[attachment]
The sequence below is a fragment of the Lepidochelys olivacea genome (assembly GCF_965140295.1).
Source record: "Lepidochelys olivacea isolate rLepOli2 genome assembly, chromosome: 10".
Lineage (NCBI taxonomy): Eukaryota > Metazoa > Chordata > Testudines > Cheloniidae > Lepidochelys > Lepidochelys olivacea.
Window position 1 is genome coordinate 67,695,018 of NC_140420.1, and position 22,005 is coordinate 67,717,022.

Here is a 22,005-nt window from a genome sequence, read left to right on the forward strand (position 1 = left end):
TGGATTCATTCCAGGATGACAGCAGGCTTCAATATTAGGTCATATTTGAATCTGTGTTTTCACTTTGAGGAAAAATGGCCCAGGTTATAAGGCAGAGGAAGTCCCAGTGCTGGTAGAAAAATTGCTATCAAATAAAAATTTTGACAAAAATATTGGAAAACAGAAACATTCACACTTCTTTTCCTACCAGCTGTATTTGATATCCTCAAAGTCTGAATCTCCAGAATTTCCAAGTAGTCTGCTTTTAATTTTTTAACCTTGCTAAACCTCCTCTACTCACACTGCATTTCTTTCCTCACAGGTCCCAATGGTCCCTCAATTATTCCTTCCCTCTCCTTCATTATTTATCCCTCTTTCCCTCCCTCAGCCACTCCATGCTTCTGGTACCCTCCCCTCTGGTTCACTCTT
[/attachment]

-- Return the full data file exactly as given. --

The sequence below is a fragment of the Lepidochelys olivacea genome (assembly GCF_965140295.1).
Source record: "Lepidochelys olivacea isolate rLepOli2 genome assembly, chromosome: 10".
Lineage (NCBI taxonomy): Eukaryota > Metazoa > Chordata > Testudines > Cheloniidae > Lepidochelys > Lepidochelys olivacea.
Window position 1 is genome coordinate 67,695,018 of NC_140420.1, and position 22,005 is coordinate 67,717,022.

Here is a 22,005-nt window from a genome sequence, read left to right on the forward strand (position 1 = left end):
TGGATTCATTCCAGGATGACAGCAGGCTTCAATATTAGGTCATATTTGAATCTGTGTTTTCACTTTGAGGAAAAATGGCCCAGGTTATAAGGCAGAGGAAGTCCCAGTGCTGGTAGAAAAATTGCTATCAAATAAAAATTTTGACAAAAATATTGGAAAACAGAAACATTCACACTTCTTTTCCTACCAGCTGTATTTGATATCCTCAAAGTCTGAATCTCCAGAATTTCCAAGTAGTCTGCTTTTAATTTTTTAACCTTGCTAAACCTCCTCTACTCACACTGCATTTCTTTCCTCACAGGTCCCAATGGTCCCTCAATTATTCCTTCCCTCTCCTTCATTATTTATCCCTCTTTCCCTCCCTCAGCCACTCCATGCTTCTGGTACCCTCCCCTCTGGTTCACTCTT